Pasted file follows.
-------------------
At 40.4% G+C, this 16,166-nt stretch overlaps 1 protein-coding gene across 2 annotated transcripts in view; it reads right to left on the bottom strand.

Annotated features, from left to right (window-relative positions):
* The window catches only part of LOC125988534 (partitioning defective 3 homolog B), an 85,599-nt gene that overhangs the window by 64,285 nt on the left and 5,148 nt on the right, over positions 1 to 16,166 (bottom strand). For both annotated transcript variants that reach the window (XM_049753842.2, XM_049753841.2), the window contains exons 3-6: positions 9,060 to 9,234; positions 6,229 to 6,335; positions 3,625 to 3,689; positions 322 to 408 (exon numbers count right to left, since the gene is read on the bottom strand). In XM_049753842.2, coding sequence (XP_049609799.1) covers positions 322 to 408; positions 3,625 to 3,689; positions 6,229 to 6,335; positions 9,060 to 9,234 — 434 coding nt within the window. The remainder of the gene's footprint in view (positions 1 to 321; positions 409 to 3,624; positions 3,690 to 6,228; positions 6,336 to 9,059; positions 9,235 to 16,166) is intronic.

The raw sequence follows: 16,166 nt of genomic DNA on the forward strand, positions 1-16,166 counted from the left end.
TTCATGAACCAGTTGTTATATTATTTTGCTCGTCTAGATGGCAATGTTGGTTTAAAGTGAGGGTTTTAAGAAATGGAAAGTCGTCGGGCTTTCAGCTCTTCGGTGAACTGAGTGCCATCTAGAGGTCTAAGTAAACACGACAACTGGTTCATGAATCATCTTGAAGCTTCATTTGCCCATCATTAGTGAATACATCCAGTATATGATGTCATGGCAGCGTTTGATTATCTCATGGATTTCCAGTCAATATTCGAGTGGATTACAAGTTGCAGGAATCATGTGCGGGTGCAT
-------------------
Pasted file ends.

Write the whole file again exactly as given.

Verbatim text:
At 40.4% G+C, this 16,166-nt stretch overlaps 1 protein-coding gene across 2 annotated transcripts in view; it reads right to left on the bottom strand.

Annotated features, from left to right (window-relative positions):
* The window catches only part of LOC125988534 (partitioning defective 3 homolog B), an 85,599-nt gene that overhangs the window by 64,285 nt on the left and 5,148 nt on the right, over positions 1 to 16,166 (bottom strand). For both annotated transcript variants that reach the window (XM_049753842.2, XM_049753841.2), the window contains exons 3-6: positions 9,060 to 9,234; positions 6,229 to 6,335; positions 3,625 to 3,689; positions 322 to 408 (exon numbers count right to left, since the gene is read on the bottom strand). In XM_049753842.2, coding sequence (XP_049609799.1) covers positions 322 to 408; positions 3,625 to 3,689; positions 6,229 to 6,335; positions 9,060 to 9,234 — 434 coding nt within the window. The remainder of the gene's footprint in view (positions 1 to 321; positions 409 to 3,624; positions 3,690 to 6,228; positions 6,336 to 9,059; positions 9,235 to 16,166) is intronic.

The raw sequence follows: 16,166 nt of genomic DNA on the forward strand, positions 1-16,166 counted from the left end.
TTCATGAACCAGTTGTTATATTATTTTGCTCGTCTAGATGGCAATGTTGGTTTAAAGTGAGGGTTTTAAGAAATGGAAAGTCGTCGGGCTTTCAGCTCTTCGGTGAACTGAGTGCCATCTAGAGGTCTAAGTAAACACGACAACTGGTTCATGAATCATCTTGAAGCTTCATTTGCCCATCATTAGTGAATACATCCAGTATATGATGTCATGGCAGCGTTTGATTATCTCATGGATTTCCAGTCAATATTCGAGTGGATTACAAGTTGCAGGAATCATGTGCGGGTGCAT